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07 May 2019 | Story Valentino Ndaba | Photo Charl Devenish
Noko Masalesa
Noko Masalesa, Director of Protection Services, in conversation with students and stakeholders to plan a safe way forward.

Safety and security are human rights that constitute social justice. At the centre of the agenda at the University of the Free State’s (UFS) Social Justice Week held on the Bloemfontein Campus from 17-22 April 2019 were discussions about off-campus safety. Stakeholders agreed on an upgrade to security measures in order to ensure the success and wellbeing of the student population.

A call to students

Prof John Mubangizi, Dean of the Faculty of Law, in his capacity as representative of the UFS Rector and Vice-Chancellor, Prof Francis Petersen, expressed his view on institutions of higher learning no longer functioning as ivory towers. “For any initiative to succeed, collaboration is necessary between key roleplayers,” he said.

He aptly pointed out that: “We cannot underscore the importance of safety and security, not only for the university but also for the communities around us. What the university does benefits the community and vice versa. I pledge the university’s commitment to play a leading part to ensure that the collaboration works,” said Prof Mubangizi.

Beefing up security: Who is involved?

In view of the collaborative effort Prof Mubangizi alluded to, the engagement was twofold. First was the roundtable discussion facilitated by Protection Services which then escalated into a public dialogue where students had the opportunity to interact with external delegates.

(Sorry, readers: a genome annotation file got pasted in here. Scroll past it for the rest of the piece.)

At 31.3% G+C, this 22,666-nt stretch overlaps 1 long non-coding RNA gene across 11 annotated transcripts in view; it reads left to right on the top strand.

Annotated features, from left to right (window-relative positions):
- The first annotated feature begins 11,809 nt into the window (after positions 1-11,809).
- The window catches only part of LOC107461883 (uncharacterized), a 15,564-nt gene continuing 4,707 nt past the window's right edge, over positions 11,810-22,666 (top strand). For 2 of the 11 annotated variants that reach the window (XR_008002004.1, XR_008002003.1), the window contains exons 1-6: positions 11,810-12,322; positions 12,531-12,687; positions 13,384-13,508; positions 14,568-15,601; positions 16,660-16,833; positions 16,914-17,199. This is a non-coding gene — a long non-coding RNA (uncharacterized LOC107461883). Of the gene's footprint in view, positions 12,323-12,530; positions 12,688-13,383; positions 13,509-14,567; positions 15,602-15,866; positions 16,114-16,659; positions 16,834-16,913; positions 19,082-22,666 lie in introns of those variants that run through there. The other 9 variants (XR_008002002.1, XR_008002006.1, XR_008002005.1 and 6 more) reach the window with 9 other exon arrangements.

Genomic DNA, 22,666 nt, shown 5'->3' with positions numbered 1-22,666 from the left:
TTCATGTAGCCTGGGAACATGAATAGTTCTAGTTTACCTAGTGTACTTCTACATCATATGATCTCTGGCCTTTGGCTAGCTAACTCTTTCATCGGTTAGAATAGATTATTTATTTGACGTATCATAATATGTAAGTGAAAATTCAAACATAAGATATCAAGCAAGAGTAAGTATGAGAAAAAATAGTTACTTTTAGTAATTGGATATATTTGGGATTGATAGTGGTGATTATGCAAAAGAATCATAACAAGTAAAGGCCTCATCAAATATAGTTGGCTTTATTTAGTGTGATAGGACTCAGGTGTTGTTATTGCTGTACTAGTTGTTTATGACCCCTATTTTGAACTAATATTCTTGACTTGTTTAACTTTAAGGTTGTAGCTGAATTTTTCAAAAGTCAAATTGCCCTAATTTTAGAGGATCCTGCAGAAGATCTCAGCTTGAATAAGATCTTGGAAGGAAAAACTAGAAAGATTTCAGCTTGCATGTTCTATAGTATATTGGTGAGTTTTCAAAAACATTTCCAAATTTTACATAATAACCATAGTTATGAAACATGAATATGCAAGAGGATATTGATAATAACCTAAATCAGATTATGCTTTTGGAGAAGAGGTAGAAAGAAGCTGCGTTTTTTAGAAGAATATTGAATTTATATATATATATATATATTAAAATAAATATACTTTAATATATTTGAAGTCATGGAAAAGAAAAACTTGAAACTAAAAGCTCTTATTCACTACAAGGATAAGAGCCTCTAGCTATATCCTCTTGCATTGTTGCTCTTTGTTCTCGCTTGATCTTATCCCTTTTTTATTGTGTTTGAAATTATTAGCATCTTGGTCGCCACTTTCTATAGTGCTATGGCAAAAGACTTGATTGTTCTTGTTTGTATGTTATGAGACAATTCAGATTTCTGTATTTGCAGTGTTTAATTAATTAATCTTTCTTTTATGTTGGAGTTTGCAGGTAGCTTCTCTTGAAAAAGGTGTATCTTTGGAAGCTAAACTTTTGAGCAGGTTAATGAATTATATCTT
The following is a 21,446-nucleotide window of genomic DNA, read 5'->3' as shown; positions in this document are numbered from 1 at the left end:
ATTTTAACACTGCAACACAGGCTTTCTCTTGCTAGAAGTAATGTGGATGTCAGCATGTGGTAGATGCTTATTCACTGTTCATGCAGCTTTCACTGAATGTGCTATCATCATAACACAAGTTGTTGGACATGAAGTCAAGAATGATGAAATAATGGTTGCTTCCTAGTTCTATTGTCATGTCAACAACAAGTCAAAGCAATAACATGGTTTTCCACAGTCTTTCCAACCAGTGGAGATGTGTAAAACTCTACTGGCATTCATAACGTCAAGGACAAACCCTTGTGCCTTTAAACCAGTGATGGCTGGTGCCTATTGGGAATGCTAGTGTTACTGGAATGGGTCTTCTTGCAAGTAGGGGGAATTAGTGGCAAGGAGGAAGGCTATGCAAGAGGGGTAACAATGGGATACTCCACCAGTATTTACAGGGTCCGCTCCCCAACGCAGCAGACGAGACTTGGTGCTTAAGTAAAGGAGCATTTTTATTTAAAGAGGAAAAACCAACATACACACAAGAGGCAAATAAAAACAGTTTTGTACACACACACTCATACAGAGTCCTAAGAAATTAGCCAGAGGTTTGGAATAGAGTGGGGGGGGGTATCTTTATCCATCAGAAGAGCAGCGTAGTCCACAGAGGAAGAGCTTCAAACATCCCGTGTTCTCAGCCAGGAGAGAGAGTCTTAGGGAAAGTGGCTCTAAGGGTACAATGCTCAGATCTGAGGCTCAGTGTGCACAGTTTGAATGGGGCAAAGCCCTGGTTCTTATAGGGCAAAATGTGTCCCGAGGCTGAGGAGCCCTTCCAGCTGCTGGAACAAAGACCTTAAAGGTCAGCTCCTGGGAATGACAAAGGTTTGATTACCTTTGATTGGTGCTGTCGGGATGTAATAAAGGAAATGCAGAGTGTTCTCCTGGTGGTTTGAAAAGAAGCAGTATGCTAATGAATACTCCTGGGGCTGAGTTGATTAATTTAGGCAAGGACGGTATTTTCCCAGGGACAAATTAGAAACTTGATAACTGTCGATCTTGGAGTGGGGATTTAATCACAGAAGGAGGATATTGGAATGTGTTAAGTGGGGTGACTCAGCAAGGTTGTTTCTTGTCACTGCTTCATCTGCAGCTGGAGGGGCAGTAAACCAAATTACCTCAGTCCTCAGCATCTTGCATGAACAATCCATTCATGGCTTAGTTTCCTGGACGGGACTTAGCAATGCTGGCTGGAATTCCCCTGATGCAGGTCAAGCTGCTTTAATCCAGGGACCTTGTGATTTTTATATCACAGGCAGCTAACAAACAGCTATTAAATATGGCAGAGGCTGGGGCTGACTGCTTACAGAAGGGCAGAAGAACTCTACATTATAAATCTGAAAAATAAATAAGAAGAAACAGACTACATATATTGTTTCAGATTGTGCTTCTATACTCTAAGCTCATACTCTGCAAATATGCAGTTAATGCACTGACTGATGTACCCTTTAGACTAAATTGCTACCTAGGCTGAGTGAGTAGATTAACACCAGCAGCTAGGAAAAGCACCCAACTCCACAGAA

The South African Police Services, Community Police Forum, Private Security, Mangaung Metropolitan Municipality, Provincial Commissioner, and Deputy Minister of Police were well represented in this critical conversation. Internally, members of Protection Services, Housing and Residence Affairs, Student Affairs, Institute for Social Justice and Reconciliation, Student Representative Council, and the Department of Criminology heard the plight of off-campus safety faced by students.

Changes in the horizon

The discussions culminated with recommendations which will see the future of student safety take a different direction. According to Skhululekile Luwaca, former SRC president, these include “the municipality’s commitment to immediately address issues such as street lights and enforcing by-laws, ensuring an integrated accreditation system, and drafting a policy for off-campus accommodation, running more crime awareness campaigns, and giving police patrols more visibility.”

In addition to resolving to set up a student safety forum with all the stakeholders, the Mangaung Metropolitan Municipality has invited the UFS to join Reclaim the City – a safety forum where practical solutions to crime are devised and implemented on a weekly basis.


News Archive

White Horse to bring enchantment to Free State Arts Festival
2015-07-09